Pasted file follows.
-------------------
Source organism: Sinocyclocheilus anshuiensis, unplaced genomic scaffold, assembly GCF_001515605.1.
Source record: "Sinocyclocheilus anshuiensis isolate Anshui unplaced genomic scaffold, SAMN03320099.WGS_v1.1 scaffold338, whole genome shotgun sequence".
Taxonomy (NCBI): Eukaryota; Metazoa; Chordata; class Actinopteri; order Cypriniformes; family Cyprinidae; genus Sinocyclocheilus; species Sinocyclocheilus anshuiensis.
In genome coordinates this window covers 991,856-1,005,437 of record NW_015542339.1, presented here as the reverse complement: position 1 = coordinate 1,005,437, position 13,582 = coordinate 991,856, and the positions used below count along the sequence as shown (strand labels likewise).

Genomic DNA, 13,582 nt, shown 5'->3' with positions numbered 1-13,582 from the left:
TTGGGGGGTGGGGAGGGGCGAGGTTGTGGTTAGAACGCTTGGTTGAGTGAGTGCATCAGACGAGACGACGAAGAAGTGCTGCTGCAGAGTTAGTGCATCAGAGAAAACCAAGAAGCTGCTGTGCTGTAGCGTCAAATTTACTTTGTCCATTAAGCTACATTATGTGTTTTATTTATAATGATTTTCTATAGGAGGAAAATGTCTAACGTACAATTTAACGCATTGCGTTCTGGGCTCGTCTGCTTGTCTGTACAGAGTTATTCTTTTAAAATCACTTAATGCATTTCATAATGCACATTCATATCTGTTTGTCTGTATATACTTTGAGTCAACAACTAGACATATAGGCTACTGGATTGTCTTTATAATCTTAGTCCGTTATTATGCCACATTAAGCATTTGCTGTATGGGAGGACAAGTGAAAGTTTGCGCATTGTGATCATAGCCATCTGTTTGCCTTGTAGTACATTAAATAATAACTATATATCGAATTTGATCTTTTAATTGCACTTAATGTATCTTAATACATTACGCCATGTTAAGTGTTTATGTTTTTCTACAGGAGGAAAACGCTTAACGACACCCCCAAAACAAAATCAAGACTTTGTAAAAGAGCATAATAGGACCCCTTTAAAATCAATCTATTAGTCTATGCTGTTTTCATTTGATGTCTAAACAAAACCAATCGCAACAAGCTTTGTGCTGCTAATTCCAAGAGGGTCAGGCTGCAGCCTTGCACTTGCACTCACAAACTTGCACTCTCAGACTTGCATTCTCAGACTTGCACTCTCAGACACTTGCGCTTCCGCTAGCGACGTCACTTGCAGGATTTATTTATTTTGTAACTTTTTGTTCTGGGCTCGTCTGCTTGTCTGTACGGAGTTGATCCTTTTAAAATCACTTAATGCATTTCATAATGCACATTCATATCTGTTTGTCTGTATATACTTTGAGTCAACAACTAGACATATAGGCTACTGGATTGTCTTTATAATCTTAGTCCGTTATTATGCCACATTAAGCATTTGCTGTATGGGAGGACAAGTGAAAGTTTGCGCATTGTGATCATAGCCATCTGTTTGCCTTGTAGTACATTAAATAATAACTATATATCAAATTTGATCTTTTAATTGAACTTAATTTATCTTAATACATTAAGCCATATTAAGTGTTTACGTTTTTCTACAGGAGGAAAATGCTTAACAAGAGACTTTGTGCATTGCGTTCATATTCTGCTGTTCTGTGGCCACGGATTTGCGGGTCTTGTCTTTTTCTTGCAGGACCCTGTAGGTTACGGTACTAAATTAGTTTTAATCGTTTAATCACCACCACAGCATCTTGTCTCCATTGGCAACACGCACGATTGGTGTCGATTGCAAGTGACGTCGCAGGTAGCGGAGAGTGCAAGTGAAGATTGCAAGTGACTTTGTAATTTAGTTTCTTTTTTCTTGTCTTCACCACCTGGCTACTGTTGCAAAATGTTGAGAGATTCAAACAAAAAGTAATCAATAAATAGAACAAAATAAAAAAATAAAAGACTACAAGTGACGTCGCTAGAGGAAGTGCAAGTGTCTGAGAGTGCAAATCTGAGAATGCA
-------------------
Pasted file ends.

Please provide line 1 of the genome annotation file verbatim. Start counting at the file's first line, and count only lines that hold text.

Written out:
Source organism: Sinocyclocheilus anshuiensis, unplaced genomic scaffold, assembly GCF_001515605.1.